An abstract should summarize the authors' main contributions of the paper not the subjective assessment of the writer(s). It should
contain only what you are specifically reporting in the manuscript. And please note that the material in the abstract should not be
repeated later word for word in the paper. When you write Abstract, you may refer to the list as follows:
a) What the problem to be resolved? Or what is the author's focus in this paper?
b) How do you solve the problem? Or what is the method or process to solve the problem?
c) What results do you achieved and what conclusions are drawn from the study of the problem?
d) What is new and original in this paper? How do you evaluate your results compared with existing achievements in quantitive
e) Note that to eliminate or minimize background information in abstract.
f) Limit the abstract within 150 words.
e) The descriptions referring to the research background are not suggested in the abstract.
And please check that the style of writing is in the third person throughout, especially in the abstract.
HELPFUL TIPS FOR WRITHING HIGH QUALITY KEYWORDS FOR GETTING PUBLISHED IN
Keywords are a list of the major topics embodied in your article. Be as specific as possible in describing the concepts or ideas in the
article. According to the statistic of IEEE, most IEEE articles are well indexed if they use 5 to 8 indexing keywords. So, please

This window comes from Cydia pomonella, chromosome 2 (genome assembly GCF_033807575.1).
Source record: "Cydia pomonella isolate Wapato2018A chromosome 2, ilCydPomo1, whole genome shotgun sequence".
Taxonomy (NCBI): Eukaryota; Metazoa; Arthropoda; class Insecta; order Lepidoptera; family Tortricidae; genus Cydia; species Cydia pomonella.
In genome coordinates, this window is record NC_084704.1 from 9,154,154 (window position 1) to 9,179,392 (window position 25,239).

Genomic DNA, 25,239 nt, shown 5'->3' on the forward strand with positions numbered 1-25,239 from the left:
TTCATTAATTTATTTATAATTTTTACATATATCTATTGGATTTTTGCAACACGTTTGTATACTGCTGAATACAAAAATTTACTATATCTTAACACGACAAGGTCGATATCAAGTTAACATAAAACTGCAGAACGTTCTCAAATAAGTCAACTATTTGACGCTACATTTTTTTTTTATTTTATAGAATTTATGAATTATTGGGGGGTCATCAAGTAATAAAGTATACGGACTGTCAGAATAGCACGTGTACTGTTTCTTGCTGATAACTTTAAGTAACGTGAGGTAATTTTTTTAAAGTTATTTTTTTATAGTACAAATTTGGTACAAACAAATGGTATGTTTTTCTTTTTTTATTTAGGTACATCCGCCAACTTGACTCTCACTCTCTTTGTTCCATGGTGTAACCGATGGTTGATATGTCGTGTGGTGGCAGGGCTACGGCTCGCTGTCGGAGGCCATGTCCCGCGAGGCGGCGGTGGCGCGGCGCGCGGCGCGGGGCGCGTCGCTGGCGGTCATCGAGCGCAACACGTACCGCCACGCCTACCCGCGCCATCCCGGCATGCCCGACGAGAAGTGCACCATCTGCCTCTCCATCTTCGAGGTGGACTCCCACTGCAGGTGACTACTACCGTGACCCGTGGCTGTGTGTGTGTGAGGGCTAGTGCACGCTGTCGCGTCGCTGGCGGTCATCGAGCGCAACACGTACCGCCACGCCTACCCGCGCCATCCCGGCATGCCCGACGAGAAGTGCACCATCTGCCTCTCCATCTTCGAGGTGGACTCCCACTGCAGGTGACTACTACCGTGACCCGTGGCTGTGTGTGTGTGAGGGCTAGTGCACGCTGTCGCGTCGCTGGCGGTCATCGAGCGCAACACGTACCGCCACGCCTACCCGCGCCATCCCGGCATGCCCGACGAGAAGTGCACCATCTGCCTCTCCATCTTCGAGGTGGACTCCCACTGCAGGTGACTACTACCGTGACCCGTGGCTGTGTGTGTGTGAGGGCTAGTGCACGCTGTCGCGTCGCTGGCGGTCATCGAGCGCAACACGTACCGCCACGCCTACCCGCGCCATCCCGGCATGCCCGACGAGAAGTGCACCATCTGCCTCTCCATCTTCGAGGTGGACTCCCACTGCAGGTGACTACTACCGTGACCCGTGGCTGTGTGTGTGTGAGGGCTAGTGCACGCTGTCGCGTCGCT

check that the keywords are appropriate for information retrieval purposes, at least 4 keywords.
When you select the keywords for your article, it is recommended to refer to the IEEE keywords list and the keywords listed in the
high-quality papers of your research area. You can download the IEEE keywords list from the IJAET website at Download Section. As
new technologies evolve, when there are no appropriate IEEE keywords the author is encouraged to create keywords.
In general, it is inappropriate simply to write as you would speak in academic writing. In conversation, the listener can ask for
clarification or elaboration easily, and thus the speaker can use imprecise language, ramble from topic to topic freely, and so on.
Instead, academic writing must stand on its own, conveying the author's ideas clearly through words alone. As a result, academic
writing requires substantial effort to construct formal language relevant to a well-defined topic. The best academic writing will be
difficult to write but very easy to read.
Rules for academic writing are quite strict, though often unstated. Academic writing is used in scientific papers or reports whenever
you want to convey your ideas to readers, with many possible backgrounds and assumptions. Unlike casual conversation or emails
to friends, academic writing needs to be clear, unambiguous, literal, and well structured.
The checklist below will help you revise and polish drafts of academic papers. After checking your draft against these points, ask a
colleague to help you in areas that need work or that you do not understand.
1. Is your contributions original or reasonably interesting?
2. Is your contributions (main ideas) clearly stated in the abstract?
3. Have you included enough evidence or proof carefully and explained how it proves your point?
4. Is your paper logical? Is there any contradiction in your paper?
5. If appropriate have you given enough references?
6. Is your sentence style straightforward and concise? (No wordiness)